Drive your plow over the bones of the dead | Olga Tokarczuk

Olga Tokarczuk is my new favourite writer (I also gush over her earlier ‘Flights’). The delightfully unreliable narrator, a fierce middle-aged engineer-turned English teacher, lives alone in a hamlet in rural Poland, with her astrological tomes, William Blake and the local wildlife for company. The body count of unsavoury local characters is racking up, and good riddance.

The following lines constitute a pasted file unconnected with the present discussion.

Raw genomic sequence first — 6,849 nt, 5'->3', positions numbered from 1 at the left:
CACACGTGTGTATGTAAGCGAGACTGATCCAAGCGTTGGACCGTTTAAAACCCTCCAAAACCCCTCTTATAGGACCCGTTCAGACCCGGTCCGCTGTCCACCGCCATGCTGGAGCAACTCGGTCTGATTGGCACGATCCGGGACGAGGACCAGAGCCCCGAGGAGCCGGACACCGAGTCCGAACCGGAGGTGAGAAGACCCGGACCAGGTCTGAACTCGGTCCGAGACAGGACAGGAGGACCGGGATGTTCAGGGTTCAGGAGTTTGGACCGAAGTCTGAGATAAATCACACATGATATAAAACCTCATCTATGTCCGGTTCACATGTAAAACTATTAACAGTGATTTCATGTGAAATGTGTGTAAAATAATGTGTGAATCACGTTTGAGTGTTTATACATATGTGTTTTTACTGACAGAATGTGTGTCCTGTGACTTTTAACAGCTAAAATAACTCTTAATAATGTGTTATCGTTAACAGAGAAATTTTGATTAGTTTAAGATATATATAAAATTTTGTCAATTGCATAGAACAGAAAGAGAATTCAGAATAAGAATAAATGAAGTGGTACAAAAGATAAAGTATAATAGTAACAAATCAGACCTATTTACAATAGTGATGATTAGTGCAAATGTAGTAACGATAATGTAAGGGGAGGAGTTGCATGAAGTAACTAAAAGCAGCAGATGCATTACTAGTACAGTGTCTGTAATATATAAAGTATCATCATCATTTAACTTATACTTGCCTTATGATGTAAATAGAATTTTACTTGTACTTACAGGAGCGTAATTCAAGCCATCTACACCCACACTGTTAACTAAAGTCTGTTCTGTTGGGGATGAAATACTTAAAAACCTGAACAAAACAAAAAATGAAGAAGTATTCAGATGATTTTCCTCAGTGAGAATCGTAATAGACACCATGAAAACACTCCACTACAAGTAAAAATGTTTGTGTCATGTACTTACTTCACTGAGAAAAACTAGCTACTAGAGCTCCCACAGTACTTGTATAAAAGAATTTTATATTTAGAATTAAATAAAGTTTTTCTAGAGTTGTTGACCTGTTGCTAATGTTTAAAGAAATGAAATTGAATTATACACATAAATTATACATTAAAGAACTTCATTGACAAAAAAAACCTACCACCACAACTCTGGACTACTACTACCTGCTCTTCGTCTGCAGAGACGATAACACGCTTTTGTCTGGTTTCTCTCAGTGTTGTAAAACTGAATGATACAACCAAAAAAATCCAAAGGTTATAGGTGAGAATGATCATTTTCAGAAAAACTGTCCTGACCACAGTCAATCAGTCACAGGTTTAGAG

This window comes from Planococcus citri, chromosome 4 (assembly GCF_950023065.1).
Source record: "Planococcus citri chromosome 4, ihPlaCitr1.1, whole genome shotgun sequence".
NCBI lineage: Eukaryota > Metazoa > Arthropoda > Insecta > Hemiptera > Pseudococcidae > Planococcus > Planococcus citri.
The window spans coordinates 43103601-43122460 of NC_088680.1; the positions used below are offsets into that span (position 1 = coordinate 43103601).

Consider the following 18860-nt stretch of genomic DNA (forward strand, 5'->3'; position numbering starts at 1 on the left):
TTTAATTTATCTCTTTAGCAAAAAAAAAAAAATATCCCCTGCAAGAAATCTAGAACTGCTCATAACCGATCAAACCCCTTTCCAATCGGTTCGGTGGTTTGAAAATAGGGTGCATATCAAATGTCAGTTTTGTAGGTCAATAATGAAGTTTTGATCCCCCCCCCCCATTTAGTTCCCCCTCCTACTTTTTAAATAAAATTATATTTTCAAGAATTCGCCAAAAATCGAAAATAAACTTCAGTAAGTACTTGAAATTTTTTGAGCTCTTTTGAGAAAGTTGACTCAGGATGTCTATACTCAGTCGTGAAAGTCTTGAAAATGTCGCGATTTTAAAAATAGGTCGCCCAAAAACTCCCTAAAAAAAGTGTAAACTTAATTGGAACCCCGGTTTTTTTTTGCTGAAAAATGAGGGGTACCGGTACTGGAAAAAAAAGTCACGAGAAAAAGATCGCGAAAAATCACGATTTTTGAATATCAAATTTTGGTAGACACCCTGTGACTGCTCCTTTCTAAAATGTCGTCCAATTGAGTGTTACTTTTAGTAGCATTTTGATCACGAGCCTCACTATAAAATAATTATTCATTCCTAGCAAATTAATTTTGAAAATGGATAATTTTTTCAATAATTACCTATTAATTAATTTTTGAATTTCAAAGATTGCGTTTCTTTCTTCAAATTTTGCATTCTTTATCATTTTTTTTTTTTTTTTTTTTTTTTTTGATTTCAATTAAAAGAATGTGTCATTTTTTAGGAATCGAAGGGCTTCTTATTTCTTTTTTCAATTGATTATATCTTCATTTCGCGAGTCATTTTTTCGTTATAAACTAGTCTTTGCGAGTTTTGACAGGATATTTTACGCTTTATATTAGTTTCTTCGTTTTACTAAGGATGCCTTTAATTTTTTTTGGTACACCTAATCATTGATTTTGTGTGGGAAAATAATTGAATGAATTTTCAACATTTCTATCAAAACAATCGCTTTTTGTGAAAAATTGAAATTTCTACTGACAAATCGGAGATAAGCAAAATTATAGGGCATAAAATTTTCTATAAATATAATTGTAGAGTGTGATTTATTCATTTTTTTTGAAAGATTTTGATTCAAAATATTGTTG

Olga has a genius for unconventional solitary female characters that I love her for, and her books are treasure troves of curious knowledge – arcane astrology, the history of preservation techniques for human anatomical samples, the taxonomy of beetles, etc. Which makes her sound like a cerebral collector of weird facts to exhibit for the titillation of the reading public, but it’s actually a genuine sense of wonder at the world and its natural marvels and human ingenuity, I feel, and I love her for that too. (The title is a quote from Blake in its original form, not the American spelling, in case you were wondering – well I did anyway.)